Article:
Pricing and Reimbursement

Using medicines in combination can deliver better outcomes for patients across different tumour types and disease stages. Yet many HTA agencies do not find that the expected additional benefits from adding a new medicine to a currently reimbursed medicine represents value for money to the health system. In markets that utilise cost-per-QALY approaches for assessing value, a clinically effective medicine might even be found to be “not cost-effective at zero price” when used as part of a regimen that increases treatment duration.

Histology independent therapies are changing the picture of cancer treatment and in so doing don’t ‘fit the frame’ of value assessment. What are the key challenges on the pathway from regulatory to Health Technology Assessment and how can we bridge those? This blog summarises expert and audience insights from an OHE-led ISPOR Educational Session, held Nov 9th 2020.

This blog post summarises some of the more notable changes put forward in NICE’s methods consultation (November – December 2020), and comments on their potential consequences.

In the focus on US drug prices, ICER has contributed thinking on determining when price aligns with patient benefits. Less debated is whether insurance coverage provides patients with fair access to a drug with a fair, value-based price. But how do we define fair access? This paper from ICER and OHE authors develops a fair access framework, proposing Ethical Goals for Access and Fair Design Criteria for cost sharing and prior authorization protocols.

Berdud, Drummond and Towse (2020) propose a method for establishing a reasonable price for an orphan drug. Assuming prices for drugs are set according to incremental value, they propose adjustments to a payer’s ‘normal’ cost-effectiveness threshold (CET) for non-orphan drugs to ensure orphan drug developers achieve no more than the industry-wide rate of return. Adjustments are calculated for differences in R&D costs and population sizes.

The American Society of Health Economists (ASHEcon) announced Patricia Danzon as recipient of the 2020 Victor R. Fuchs Award. This is given to an economist making significant lifetime contributions to the health economics field. Professor Danzon is an internationally recognized expert in the fields of economics of health care, the biopharmaceutical industry, and insurance, including the medical malpractice area where she began her research.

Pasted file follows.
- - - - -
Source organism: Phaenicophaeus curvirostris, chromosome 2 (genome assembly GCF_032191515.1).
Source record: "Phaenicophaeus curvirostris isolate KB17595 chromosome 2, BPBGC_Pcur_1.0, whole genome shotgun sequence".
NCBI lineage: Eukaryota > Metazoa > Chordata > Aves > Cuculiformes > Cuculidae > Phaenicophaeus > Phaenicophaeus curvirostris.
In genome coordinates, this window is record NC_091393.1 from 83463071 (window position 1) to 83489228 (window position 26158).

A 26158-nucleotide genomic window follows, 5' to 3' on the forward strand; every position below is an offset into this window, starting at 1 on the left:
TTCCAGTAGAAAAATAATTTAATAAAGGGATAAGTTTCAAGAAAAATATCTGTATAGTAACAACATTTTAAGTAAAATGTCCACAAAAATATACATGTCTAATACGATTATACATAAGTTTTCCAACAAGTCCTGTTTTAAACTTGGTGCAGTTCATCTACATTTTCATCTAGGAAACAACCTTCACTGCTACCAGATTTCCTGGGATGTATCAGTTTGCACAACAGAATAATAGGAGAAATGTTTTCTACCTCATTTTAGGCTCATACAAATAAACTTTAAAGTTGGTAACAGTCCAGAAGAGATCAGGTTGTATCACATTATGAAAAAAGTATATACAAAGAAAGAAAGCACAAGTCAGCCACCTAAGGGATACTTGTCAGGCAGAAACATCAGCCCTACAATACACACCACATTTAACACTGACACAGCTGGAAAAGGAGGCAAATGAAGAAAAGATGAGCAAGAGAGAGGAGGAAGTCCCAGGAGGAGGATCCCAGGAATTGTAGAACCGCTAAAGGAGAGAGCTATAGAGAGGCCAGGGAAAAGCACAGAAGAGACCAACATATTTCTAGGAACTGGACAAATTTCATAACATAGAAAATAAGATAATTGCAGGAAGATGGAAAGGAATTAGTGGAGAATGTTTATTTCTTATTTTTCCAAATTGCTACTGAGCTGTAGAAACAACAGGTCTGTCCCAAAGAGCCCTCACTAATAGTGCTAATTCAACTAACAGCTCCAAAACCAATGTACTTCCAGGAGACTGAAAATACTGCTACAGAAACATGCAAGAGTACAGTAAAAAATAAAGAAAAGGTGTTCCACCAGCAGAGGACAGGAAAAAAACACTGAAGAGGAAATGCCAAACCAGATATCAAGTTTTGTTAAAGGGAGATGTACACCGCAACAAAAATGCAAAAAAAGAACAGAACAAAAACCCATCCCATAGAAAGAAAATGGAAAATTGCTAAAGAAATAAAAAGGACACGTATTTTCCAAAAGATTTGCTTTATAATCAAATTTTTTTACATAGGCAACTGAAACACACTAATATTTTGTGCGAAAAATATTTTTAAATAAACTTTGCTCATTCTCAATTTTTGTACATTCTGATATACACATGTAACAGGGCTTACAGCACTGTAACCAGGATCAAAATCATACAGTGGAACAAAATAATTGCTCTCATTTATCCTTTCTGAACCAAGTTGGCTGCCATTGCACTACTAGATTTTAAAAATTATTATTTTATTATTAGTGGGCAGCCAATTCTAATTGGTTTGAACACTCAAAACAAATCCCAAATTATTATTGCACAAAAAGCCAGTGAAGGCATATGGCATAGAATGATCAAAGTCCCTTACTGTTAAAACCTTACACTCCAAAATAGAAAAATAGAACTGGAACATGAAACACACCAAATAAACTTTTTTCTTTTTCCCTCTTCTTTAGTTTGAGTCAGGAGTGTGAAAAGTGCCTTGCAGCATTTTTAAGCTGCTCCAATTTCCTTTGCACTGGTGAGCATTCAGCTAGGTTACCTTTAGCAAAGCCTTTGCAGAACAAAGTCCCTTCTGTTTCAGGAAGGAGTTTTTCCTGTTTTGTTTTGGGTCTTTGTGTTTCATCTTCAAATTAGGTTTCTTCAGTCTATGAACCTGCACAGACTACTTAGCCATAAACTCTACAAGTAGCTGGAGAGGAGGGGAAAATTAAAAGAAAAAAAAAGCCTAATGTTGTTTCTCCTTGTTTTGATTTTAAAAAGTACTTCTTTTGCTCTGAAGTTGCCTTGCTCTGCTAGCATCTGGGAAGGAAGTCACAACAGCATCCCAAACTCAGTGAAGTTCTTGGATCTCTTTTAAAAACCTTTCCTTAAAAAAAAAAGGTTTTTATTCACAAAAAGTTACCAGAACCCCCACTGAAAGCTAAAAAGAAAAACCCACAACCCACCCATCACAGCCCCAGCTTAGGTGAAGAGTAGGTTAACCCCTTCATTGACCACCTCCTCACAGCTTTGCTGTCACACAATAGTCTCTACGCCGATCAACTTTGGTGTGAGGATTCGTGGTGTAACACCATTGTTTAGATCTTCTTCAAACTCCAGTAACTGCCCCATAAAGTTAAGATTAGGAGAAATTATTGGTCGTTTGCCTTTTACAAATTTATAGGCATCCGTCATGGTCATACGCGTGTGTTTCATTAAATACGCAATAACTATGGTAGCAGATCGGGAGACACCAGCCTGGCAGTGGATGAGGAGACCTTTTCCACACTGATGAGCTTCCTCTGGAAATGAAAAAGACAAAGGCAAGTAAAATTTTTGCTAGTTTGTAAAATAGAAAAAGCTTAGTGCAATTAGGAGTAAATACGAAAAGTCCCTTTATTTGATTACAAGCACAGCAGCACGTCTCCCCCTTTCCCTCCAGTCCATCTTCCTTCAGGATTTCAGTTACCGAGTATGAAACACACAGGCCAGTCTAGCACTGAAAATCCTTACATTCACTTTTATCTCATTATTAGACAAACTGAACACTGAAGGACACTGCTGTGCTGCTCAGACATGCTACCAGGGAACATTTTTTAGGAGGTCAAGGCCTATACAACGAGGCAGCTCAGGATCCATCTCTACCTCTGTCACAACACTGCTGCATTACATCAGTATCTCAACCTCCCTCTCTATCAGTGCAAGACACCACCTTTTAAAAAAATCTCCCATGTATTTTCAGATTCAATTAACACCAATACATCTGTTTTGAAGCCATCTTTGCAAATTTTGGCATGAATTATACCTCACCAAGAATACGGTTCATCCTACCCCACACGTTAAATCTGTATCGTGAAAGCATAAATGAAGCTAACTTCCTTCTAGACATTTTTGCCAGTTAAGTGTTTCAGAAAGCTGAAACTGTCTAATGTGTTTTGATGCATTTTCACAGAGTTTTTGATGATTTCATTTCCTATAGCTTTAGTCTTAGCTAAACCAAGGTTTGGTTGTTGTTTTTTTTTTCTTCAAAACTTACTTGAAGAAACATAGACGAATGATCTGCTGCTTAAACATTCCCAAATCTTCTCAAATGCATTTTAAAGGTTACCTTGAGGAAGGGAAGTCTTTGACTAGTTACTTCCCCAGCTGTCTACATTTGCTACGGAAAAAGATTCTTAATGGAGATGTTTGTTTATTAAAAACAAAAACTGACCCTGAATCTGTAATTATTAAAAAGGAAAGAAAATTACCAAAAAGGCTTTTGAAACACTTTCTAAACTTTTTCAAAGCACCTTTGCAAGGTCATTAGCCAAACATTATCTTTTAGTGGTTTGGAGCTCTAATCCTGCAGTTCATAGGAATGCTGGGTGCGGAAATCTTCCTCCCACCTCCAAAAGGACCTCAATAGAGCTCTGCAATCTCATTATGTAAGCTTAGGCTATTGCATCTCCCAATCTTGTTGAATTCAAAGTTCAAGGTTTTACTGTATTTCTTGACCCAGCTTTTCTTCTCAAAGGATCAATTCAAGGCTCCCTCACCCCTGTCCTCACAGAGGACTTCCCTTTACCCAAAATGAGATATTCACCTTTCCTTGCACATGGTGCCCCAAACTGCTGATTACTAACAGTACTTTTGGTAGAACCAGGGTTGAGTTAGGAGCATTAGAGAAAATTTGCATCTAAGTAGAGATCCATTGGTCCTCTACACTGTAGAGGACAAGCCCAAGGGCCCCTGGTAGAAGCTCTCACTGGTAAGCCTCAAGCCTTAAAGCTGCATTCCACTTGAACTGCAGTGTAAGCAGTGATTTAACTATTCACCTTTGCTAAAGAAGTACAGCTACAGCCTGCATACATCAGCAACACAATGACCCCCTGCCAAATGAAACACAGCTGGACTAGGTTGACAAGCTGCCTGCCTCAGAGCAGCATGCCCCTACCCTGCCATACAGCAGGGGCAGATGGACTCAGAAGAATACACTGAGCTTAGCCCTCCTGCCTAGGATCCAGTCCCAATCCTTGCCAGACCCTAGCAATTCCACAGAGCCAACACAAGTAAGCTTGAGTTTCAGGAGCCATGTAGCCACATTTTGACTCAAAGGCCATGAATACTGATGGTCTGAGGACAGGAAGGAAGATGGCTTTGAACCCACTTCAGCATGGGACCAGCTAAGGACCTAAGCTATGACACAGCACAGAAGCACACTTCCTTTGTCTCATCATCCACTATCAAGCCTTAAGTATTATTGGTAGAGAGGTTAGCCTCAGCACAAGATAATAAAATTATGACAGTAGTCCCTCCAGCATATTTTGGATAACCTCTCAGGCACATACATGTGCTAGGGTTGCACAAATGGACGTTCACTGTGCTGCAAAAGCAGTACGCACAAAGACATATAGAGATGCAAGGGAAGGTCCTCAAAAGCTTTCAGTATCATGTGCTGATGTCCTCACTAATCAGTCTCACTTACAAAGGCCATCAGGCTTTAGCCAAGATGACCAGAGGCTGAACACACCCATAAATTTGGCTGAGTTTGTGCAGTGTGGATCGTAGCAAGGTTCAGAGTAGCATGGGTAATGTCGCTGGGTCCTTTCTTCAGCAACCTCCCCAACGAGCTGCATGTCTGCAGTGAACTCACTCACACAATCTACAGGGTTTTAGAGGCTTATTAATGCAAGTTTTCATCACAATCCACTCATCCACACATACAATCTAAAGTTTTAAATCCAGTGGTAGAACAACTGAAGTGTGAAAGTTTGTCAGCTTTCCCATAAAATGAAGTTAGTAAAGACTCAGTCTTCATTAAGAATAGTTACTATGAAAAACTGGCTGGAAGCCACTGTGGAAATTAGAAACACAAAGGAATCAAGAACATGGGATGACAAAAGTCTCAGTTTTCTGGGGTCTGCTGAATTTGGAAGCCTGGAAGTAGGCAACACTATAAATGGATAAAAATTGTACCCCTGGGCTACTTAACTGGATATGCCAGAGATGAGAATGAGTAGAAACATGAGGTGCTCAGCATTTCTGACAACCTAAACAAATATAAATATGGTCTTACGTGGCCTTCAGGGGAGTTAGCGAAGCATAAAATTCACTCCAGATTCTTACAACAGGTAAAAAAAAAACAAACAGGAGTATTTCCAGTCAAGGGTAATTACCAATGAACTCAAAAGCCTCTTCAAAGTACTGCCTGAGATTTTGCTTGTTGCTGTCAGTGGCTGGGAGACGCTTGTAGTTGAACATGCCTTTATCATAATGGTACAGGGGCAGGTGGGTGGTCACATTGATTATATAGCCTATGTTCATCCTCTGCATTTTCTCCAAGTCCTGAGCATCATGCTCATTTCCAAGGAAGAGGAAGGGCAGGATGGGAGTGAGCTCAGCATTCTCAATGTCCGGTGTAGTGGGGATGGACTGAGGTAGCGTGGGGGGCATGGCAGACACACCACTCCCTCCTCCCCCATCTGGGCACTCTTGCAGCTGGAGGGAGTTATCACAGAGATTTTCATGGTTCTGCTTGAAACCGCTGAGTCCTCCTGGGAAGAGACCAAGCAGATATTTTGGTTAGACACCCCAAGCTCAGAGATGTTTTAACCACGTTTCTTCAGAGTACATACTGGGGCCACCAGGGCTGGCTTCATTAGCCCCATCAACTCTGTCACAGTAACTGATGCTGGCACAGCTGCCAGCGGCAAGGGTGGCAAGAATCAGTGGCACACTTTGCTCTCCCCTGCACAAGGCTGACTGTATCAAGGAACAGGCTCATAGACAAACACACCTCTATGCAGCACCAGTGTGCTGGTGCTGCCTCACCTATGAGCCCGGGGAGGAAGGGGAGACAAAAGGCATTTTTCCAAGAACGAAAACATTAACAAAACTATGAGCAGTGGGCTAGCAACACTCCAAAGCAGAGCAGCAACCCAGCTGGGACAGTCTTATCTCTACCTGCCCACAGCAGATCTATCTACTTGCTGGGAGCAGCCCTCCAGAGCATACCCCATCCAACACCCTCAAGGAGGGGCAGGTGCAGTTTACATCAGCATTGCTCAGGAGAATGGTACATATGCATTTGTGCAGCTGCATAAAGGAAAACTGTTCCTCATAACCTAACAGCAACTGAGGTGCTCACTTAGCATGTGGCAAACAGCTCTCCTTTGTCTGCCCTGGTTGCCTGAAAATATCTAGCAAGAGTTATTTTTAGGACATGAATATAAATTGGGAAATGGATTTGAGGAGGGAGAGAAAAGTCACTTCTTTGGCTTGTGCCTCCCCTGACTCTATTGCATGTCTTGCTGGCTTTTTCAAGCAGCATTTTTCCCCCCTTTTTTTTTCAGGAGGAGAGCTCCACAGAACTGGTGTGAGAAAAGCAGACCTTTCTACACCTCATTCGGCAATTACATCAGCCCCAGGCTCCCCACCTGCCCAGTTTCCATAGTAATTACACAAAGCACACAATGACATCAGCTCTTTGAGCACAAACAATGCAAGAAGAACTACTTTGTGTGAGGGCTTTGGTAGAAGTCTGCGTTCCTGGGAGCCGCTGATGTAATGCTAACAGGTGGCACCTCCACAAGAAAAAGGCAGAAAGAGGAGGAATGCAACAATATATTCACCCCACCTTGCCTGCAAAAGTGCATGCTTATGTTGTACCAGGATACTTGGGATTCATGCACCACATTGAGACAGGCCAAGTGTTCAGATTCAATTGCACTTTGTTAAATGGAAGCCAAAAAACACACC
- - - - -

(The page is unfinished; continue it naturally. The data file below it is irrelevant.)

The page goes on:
A move towards paying multiple prices for medicines (depending on what they are used for) could address a commonly cited problem in drug development and increase patient access. Our latest consulting report investigates whether key stakeholders are onboard.

Adrian Towse presented evidence that transparency of process reduced corruption and improved competition. Evidence was, however, against price transparency for on-patent medicines. It will reduce access in low income countries. In generic markets, price transparency could improve efficiency, although it risks collusion by suppliers. There is therefore a case for buyers sharing, but not publishing, price data for off-patent medicines.

People living in Middle and Low Income Countries (MLICs) do not get access to innovative treatments and new treatments meeting MLIC requirements do not come to market. These issues should be addressed through a demand-side approach— better payer policy in MLICs, supported by international actors, to speed development and dissemination. An Innovation Uptake Institute (IUI) can serve as an honest broker between country payers and suppliers.

OHE Lunchtime Seminar with Alistair McGuire, 3rd February 2020. The seminar will present some preliminary thoughts on the promises offered by personalised medicine that it will allow efficient identification of different target groups and consequently more effective treatment.

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